Well perhaps not so much in the last couple of years, but prior to this time you could find all kinds of security leaks in hospital networks and I mean flat out stupid stuff like employees having Lime Wire installed on their desktops! I have removed such instances myself and the network administrator put the employees under the active directory to where they could receive and send email, but duh, forgot to put the new computer added to the network under group policy, which is the software that governs who can go where and access what on a network. It was a big issue and then I found a few other programs where nobody had placed any anti virus software on some of the computers too.
This legal case stated that the nurse did open the file but was not able to look as he was busy and that physicians saw he was logged in and opened up the chart to look, either that or they knew his log on, but story # 1 sounds more believable in my book. Now if that were the case they would have had to run in there within 5 to 10 minutes as the computer “should” time out and thus require a log on to once again access the computer and files. So who we believe here? The nurse is asking for $400,000 and wants his reputation back. Maybe Tiger could kick in here on the money to help him out? At any rate the case is now evolving around security on the hospital network and however this turns out for the nurse, you can bet security on the network was certainly reviewed and perhaps some modifications were made. The good old audit trails will tell if it timed out and for how long, etc. that is if security was properly in place for that to happen and I would think he needs to have some kind of idea as to who the physicians were that accessed the records.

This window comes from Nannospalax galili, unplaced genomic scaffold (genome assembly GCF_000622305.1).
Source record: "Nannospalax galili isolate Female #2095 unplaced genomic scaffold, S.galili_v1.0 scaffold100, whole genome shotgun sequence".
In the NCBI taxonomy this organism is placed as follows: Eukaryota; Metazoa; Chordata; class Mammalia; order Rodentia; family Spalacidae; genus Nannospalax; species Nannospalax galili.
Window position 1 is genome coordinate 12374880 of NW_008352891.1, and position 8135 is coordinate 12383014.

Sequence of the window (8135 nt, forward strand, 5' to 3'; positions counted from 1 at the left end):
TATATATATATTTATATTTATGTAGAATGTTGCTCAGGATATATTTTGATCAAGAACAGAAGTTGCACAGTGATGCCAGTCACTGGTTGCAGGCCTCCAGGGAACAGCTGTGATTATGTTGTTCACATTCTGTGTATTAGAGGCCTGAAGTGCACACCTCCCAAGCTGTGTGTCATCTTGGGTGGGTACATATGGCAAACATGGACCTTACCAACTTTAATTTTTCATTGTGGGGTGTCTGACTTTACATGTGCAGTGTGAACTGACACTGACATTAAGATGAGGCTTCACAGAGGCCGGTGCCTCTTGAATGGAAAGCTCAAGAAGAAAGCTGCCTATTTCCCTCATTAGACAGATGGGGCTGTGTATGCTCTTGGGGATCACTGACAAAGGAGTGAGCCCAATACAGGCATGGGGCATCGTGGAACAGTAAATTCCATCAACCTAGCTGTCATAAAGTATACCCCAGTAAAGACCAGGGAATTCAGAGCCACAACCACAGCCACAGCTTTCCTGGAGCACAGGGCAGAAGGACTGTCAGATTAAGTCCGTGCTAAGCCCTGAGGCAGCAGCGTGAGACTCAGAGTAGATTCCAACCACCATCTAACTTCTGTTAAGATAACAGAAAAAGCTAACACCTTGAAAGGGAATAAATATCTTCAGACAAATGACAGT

It could be kind of a convincing defense if in fact this is what happened. BD
According to the docs, Tiger's fame is "central to Mr. Rothenberg's claims that [the hospital] is engaged in a continuing cover-up" -- because if Tiger weren't a big name ... the hospital wouldn't have made such a stink about the records being leaked in the first place.
David claims the hospital is using him as a scapegoat to cover up the true reason for the leak -- the "lack of basic computer security for [the hospital's] patient health care system and the behavior of numerous doctors ... who inappropriately accessed [Tiger's] health care information."